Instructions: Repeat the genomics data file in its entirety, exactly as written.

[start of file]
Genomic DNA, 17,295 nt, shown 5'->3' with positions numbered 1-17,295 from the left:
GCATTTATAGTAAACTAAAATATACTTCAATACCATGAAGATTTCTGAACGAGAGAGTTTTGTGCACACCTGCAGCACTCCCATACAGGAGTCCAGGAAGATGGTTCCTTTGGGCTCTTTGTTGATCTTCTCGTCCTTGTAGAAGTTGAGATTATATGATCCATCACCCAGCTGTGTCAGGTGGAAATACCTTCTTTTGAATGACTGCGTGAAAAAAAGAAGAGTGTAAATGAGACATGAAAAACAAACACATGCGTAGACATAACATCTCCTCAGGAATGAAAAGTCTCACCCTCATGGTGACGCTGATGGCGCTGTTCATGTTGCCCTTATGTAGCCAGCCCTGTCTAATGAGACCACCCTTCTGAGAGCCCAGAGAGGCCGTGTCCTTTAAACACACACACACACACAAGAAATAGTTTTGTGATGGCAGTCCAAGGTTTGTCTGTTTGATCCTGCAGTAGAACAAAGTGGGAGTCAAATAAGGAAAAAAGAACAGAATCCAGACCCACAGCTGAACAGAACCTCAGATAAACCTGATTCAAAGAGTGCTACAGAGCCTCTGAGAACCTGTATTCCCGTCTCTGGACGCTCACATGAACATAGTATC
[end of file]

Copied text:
Genomic DNA, 17,295 nt, shown 5'->3' with positions numbered 1-17,295 from the left:
GCATTTATAGTAAACTAAAATATACTTCAATACCATGAAGATTTCTGAACGAGAGAGTTTTGTGCACACCTGCAGCACTCCCATACAGGAGTCCAGGAAGATGGTTCCTTTGGGCTCTTTGTTGATCTTCTCGTCCTTGTAGAAGTTGAGATTATATGATCCATCACCCAGCTGTGTCAGGTGGAAATACCTTCTTTTGAATGACTGCGTGAAAAAAAGAAGAGTGTAAATGAGACATGAAAAACAAACACATGCGTAGACATAACATCTCCTCAGGAATGAAAAGTCTCACCCTCATGGTGACGCTGATGGCGCTGTTCATGTTGCCCTTATGTAGCCAGCCCTGTCTAATGAGACCACCCTTCTGAGAGCCCAGAGAGGCCGTGTCCTTTAAACACACACACACACACAAGAAATAGTTTTGTGATGGCAGTCCAAGGTTTGTCTGTTTGATCCTGCAGTAGAACAAAGTGGGAGTCAAATAAGGAAAAAAGAACAGAATCCAGACCCACAGCTGAACAGAACCTCAGATAAACCTGATTCAAAGAGTGCTACAGAGCCTCTGAGAACCTGTATTCCCGTCTCTGGACGCTCACATGAACATAGTATC